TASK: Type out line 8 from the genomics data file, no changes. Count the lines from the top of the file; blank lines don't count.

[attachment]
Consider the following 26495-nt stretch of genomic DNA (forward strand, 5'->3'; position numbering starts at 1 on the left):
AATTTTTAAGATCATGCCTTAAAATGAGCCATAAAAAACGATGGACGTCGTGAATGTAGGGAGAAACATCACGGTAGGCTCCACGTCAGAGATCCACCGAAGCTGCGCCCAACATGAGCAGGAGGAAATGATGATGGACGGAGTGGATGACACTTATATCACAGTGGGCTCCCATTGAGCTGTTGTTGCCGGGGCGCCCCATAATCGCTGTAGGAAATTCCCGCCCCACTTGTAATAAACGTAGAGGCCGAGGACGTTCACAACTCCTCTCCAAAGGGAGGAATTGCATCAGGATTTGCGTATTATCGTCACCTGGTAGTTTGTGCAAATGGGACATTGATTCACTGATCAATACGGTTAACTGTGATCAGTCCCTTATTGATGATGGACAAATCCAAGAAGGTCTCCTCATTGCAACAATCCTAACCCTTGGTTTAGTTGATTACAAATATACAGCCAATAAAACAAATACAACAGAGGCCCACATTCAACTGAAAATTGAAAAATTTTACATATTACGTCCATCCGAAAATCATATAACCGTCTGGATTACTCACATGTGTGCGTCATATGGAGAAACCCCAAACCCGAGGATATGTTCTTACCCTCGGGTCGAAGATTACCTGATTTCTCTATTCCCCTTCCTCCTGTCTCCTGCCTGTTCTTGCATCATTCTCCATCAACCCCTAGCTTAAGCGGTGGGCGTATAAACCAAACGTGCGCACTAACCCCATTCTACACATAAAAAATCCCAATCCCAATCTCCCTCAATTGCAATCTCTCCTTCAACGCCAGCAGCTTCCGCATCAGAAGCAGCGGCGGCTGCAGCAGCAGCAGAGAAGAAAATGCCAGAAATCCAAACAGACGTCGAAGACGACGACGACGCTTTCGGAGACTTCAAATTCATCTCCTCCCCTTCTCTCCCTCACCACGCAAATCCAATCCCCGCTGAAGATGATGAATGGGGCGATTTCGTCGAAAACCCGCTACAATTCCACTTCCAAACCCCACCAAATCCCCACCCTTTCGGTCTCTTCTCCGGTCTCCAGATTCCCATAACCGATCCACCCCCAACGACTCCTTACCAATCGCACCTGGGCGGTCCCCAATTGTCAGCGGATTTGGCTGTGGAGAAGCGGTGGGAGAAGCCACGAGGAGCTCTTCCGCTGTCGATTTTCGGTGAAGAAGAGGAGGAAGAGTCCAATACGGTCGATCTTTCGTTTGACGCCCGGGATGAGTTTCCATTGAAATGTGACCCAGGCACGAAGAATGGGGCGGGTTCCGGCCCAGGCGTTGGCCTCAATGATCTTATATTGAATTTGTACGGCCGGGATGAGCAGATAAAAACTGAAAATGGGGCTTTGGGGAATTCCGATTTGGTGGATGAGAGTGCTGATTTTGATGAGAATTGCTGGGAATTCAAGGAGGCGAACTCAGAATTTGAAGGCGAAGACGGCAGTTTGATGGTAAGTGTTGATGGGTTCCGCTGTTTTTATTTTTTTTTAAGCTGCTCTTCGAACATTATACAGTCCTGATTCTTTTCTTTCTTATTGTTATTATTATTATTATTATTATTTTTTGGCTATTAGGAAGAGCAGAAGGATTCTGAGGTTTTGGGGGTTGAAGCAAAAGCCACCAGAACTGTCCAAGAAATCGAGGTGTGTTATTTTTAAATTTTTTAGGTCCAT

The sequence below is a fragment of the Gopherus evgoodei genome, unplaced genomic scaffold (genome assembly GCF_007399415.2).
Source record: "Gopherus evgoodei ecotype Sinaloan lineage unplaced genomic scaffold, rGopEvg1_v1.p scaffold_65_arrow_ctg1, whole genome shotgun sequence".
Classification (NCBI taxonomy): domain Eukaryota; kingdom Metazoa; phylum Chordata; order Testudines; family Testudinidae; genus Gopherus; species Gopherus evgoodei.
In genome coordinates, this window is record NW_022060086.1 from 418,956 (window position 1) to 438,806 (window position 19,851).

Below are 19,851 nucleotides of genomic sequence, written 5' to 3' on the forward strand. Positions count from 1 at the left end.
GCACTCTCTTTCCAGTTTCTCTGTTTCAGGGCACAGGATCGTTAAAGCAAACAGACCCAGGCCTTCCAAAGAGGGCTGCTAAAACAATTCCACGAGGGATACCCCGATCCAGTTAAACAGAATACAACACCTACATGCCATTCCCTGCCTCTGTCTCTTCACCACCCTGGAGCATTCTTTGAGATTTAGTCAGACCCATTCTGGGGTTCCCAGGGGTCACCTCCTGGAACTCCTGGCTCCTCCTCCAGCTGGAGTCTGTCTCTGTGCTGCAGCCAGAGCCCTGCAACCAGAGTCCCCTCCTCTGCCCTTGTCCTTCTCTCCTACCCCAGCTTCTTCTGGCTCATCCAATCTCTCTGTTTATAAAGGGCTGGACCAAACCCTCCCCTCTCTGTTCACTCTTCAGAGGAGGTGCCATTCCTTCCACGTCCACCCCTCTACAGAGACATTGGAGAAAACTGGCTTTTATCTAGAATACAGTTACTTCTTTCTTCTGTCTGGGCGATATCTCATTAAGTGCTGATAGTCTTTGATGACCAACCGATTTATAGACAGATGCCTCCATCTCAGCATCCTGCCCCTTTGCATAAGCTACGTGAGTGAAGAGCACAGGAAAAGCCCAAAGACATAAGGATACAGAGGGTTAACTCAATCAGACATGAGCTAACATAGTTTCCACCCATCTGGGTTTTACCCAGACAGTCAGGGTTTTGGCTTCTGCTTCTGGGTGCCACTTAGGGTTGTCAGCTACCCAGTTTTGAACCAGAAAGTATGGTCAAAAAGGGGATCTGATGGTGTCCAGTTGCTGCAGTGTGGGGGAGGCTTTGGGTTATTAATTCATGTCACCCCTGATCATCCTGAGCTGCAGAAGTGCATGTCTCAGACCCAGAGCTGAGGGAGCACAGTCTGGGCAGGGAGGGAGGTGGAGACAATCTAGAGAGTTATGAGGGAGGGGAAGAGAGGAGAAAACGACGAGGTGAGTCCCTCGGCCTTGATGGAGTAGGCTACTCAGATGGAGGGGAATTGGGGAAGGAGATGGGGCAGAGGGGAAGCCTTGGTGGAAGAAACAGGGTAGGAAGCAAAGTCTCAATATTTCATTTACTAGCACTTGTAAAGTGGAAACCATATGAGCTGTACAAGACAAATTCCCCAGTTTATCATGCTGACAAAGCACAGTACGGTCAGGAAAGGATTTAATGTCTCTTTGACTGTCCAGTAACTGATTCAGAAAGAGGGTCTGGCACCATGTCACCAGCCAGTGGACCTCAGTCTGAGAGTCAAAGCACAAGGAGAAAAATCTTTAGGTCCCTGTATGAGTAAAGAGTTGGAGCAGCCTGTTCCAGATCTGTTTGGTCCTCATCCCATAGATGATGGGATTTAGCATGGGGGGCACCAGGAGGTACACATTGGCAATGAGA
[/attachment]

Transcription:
GCACTCTCTTTCCAGTTTCTCTGTTTCAGGGCACAGGATCGTTAAAGCAAACAGACCCAGGCCTTCCAAAGAGGGCTGCTAAAACAATTCCACGAGGGATACCCCGATCCAGTTAAACAGAATACAACACCTACATGCCATTCCCTGCCTCTGTCTCTTCACCACCCTGGAGCATTCTTTGAGATTTAGTCAGACCCATTCTGGGGTTCCCAGGGGTCACCTCCTGGAACTCCTGGCTCCTCCTCCAGCTGGAGTCTGTCTCTGTGCTGCAGCCAGAGCCCTGCAACCAGAGTCCCCTCCTCTGCCCTTGTCCTTCTCTCCTACCCCAGCTTCTTCTGGCTCATCCAATCTCTCTGTTTATAAAGGGCTGGACCAAACCCTCCCCTCTCTGTTCACTCTTCAGAGGAGGTGCCATTCCTTCCACGTCCACCCCTCTACAGAGACATTGGAGAAAACTGGCTTTTATCTAGAATACAGTTACTTCTTTCTTCTGTCTGGGCGATATCTCATTAAGTGCTGATAGTCTTTGATGACCAACCGATTTATAGACAGATGCCTCCATCTCAGCATCCTGCCCCTTTGCATAAGCTACGTGAGTGAAGAGCACAGGAAAAGCCCAAAGACATAAGGATACAGAGGGTTAACTCAATCAGACATGAGCTAACATAGTTTCCACCCATCTGGGTTTTACCCAGACAGTCAGGGTTTTGGCTTCTGCTTCTGGGTGCCACTTAGGGTTGTCAGCTACCCAGTTTTGAACCAGAAAGTATGGTCAAAAAGGGGATCTGATGGTGTCCAGTTGCTGCAGTGTGGGGGAGGCTTTGGGTTATTAATTCATGTCACCCCTGATCATCCTGAGCTGCAGAAGTGCATGTCTCAGACCCAGAGCTGAGGGAGCACAGTCTGGGCAGGGAGGGAGGTGGAGACAATCTAGAGAGTTATGAGGGAGGGGAAGAGAGGAGAAAACGACGAGGTGAGTCCCTCGGCCTTGATGGAGTAGGCTACTCAGATGGAGGGGAATTGGGGAAGGAGATGGGGCAGAGGGGAAGCCTTGGTGGAAGAAACAGGGTAGGAAGCAAAGTCTCAATATTTCATTTACTAGCACTTGTAAAGTGGAAACCATATGAGCTGTACAAGACAAATTCCCCAGTTTATCATGCTGACAAAGCACAGTACGGTCAGGAAAGGATTTAATGTCTCTTTGACTGTCCAGTAACTGATTCAGAAAGAGGGTCTGGCACCATGTCACCAGCCAGTGGACCTCAGTCTGAGAGTCAAAGCACAAGGAGAAAAATCTTTAGGTCCCTGTATGAGTAAAGAGTTGGAGCAGCCTGTTCCAGATCTGTTTGGTCCTCATCCCATAGATGATGGGATTTAGCATGGGGGGCACCAGGAGGTACACATTGGCAATGAGA